• 2 TBSP finely diced sweet or vidalia onion
  • 1 cup diced hog jowl bacon (make sure you remove any tough skin–it doesn’t crisp well and ruins the texture as it’s a bit leathery).

For the rosé vinaigrette:

  • 2 TBSP finely minced sweet or vidalia onions (use shallots or red onion for a bit more bite)
  • 3 TBSP rosé wine vinegar (you know a post about making your own is coming!)
  • 4 TBSP Extra Light Tasting Olive Oil or try substituting 3 TBSP with roasted pecan oil. For a much nuttier flavor you can add a couple of drops (seriously, it can over power easily) pumpkin seed oil.
  • 2 TBSP rendered hog jowl bacon fat from frying

Preheat oven to 400 degrees. Lightly toss beet wedges in oil and arrange on parchment lined baking sheet.  Roast for 20 minutes, flip with spatula, and roast 20 minutes more or so until a fork pierces with gentle pressure. Remove from oven and place in any pot or pan that will fit them, with enough room to stir gently, and place over medium heat.  Add the 1 TBSP honey, 2 TBSP extra light tasting oil, 3 TBSP Balsamic, and thyme.  Stir to coat.  Give them a swirl every few minutes until the liquid is absorbed almost entirely and the beets are very dark purple.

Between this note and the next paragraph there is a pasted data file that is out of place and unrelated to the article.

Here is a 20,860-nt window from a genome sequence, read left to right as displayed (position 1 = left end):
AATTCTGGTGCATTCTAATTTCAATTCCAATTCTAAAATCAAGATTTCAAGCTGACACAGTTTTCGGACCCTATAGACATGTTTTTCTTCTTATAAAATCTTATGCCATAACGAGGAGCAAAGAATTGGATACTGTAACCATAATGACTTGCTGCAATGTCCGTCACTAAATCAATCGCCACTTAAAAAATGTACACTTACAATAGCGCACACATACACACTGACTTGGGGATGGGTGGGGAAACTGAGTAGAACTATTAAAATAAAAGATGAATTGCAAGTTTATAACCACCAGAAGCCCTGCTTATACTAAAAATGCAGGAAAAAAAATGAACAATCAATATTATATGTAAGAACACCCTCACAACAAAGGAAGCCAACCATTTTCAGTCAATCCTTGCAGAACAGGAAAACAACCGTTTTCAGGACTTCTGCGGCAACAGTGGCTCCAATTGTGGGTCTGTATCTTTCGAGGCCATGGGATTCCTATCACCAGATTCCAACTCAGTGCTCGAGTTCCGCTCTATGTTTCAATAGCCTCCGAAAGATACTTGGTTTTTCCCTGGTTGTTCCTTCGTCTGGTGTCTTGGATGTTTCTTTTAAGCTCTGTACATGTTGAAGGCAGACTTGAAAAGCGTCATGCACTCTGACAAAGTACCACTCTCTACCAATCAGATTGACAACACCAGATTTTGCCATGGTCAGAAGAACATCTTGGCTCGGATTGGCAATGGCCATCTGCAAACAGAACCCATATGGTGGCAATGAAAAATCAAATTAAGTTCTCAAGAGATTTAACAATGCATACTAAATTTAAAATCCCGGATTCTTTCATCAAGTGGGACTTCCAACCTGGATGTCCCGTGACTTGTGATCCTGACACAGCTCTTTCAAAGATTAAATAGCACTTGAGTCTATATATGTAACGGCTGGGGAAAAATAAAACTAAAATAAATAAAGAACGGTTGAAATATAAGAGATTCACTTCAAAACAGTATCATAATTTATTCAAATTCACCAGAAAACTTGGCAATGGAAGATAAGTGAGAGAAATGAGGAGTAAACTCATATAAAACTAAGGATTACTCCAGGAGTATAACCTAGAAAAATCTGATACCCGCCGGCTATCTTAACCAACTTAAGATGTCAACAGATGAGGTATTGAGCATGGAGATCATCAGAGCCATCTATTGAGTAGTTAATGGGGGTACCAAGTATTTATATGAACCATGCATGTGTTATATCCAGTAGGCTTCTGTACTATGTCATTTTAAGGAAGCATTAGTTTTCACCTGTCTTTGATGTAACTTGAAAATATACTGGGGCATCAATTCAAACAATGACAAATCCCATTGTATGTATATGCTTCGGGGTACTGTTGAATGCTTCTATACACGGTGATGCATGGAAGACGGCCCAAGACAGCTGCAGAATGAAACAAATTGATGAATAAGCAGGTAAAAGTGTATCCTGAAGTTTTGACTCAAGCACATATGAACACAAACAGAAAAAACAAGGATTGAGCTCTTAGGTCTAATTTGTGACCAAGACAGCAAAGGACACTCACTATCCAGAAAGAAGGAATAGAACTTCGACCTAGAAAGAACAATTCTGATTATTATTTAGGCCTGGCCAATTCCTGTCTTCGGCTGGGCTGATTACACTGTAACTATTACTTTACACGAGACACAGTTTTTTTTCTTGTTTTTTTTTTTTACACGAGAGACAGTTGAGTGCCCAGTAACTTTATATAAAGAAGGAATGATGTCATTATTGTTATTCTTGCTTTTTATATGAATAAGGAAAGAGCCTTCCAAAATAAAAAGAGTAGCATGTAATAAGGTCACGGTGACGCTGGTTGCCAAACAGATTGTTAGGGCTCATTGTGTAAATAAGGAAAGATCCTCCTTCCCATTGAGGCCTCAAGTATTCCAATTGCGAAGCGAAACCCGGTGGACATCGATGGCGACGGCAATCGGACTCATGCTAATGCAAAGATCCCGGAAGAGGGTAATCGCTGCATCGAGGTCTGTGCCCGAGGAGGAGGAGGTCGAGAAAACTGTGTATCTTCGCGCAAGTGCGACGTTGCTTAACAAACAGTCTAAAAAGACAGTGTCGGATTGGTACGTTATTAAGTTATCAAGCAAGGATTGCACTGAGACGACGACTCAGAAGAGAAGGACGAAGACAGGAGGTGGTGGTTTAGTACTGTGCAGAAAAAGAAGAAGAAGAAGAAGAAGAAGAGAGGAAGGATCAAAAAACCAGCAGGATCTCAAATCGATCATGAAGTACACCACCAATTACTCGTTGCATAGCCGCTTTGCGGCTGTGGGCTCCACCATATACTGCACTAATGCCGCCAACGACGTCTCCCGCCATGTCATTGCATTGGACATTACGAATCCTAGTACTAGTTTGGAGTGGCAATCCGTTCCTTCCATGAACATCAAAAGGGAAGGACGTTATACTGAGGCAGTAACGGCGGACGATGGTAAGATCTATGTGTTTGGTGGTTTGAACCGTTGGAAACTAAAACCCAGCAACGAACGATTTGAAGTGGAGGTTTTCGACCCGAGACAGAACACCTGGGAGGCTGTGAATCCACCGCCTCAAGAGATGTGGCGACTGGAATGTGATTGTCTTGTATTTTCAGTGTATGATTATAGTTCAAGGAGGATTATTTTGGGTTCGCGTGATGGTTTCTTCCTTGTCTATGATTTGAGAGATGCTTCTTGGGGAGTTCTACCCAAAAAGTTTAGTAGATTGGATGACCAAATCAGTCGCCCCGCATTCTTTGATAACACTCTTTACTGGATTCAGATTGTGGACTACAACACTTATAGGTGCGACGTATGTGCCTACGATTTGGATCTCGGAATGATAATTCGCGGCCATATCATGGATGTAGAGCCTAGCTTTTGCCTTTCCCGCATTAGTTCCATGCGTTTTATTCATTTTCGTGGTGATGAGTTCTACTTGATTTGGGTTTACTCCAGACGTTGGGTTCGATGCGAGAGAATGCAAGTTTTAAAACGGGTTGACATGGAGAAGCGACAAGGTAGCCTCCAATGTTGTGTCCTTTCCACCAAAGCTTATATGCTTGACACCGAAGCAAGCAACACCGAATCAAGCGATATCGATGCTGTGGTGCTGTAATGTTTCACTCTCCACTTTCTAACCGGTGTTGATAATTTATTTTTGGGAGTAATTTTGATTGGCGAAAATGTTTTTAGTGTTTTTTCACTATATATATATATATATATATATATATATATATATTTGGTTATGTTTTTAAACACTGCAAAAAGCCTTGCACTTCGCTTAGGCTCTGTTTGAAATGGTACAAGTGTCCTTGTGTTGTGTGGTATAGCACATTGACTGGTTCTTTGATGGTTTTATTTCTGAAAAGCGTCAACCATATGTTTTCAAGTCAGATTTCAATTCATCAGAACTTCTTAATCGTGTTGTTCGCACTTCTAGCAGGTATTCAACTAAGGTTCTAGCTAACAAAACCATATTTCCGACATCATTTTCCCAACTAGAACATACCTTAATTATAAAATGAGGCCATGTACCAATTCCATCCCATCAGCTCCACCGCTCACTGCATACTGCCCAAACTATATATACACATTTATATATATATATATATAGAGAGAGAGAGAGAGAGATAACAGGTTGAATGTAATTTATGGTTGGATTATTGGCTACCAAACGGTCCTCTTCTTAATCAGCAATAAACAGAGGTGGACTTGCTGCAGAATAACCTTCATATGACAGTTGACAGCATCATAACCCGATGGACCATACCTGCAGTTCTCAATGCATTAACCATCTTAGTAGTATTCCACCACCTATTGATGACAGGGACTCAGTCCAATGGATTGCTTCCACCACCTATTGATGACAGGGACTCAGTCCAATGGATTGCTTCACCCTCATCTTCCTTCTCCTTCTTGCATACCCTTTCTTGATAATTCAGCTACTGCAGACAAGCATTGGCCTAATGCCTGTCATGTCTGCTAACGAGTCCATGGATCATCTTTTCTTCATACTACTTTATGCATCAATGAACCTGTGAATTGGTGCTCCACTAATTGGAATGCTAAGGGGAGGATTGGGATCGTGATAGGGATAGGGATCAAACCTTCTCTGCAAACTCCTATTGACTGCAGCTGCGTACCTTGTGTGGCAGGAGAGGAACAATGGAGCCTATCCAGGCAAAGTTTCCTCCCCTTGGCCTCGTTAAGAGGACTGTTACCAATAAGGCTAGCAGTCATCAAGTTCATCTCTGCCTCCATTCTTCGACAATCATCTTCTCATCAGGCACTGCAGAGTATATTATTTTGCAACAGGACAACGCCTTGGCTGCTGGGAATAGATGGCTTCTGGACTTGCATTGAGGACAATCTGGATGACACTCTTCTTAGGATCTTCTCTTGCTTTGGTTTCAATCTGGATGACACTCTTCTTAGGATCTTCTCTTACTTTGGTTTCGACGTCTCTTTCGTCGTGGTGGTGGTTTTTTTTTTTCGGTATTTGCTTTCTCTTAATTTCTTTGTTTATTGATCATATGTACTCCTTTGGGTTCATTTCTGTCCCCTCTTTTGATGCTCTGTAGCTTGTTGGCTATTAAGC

As beets are on stove top, place diced bacon in a stainless or cast iron skillet and cook over medium-high heat, shifting frequently, until crispy on all sides (it will release its own fat for frying, plus some). Don’t forget to stir the beets! While those little meat croutons are cooking, gently roast pecan pieces in a dry pan over medium-low heat, stirring frequently until beginning to brown slightly. Arrrghhh–stir the beets! Remove salty, smoky little meat bits from pan with slotted spoon and drain on paper towels. Try not to eat too many.  Remove nuts and set aside.

For the vinaigrette, place the vinegar, oil, jowl fat from frying, and onion in a flat-bottomed container that will accommodate the head of an immersion blender (a pint-sized Mason jar works well). After the ingredients settle, pulse blender about 6 or so times. Then, while intermittently pulsing, move the blender head upward, slowly incorporating more oil to the emulsion. And voila! you have a sweet-tangy rosé vinaigrette. Simple and tasty.

Arrange a couple of handfuls of lettuce on each plate. You’re making 4 salads, so each plate gets a fourth of all the items.  Spoon the beets over the salad and sprinkle with diced onion and pecan pieces.  Dot with pieces of goat cheese. Resist licking your fingers and eating more meat croutons.  Toss some of the fried hog jowl bacon on top.  Finish with a drizzle of the vinaigrette.

If you like beets you’ll love this–lightly sweet, tangy, smoky, salty, and earthy.  If you don’t like beets, it just might convert you!